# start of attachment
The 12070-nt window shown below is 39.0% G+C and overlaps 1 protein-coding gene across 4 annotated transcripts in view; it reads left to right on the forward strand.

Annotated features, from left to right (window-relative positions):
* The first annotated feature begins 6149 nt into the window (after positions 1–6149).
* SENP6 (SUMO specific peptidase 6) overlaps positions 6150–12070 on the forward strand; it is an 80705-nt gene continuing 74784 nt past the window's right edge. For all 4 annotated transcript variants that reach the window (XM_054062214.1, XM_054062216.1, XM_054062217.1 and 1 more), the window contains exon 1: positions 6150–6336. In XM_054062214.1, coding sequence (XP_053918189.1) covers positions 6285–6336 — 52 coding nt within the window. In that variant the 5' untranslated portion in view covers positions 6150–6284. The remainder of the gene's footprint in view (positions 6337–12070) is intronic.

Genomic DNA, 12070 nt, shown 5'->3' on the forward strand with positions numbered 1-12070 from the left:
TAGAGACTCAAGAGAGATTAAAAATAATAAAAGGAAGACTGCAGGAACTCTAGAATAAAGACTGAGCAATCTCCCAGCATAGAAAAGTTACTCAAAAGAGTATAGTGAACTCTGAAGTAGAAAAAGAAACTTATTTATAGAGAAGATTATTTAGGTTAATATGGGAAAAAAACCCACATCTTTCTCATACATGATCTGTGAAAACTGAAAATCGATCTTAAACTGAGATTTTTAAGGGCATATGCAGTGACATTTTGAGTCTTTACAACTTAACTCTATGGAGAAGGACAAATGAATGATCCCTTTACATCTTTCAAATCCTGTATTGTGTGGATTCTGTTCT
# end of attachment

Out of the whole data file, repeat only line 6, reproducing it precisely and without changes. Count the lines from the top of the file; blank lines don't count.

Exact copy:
TAGAGACTCAAGAGAGATTAAAAATAATAAAAGGAAGACTGCAGGAACTCTAGAATAAAGACTGAGCAATCTCCCAGCATAGAAAAGTTACTCAAAAGAGTATAGTGAACTCTGAAGTAGAAAAAGAAACTTATTTATAGAGAAGATTATTTAGGTTAATATGGGAAAAAAACCCACATCTTTCTCATACATGATCTGTGAAAACTGAAAATCGATCTTAAACTGAGATTTTTAAGGGCATATGCAGTGACATTTTGAGTCTTTACAACTTAACTCTATGGAGAAGGACAAATGAATGATCCCTTTACATCTTTCAAATCCTGTATTGTGTGGATTCTGTTCT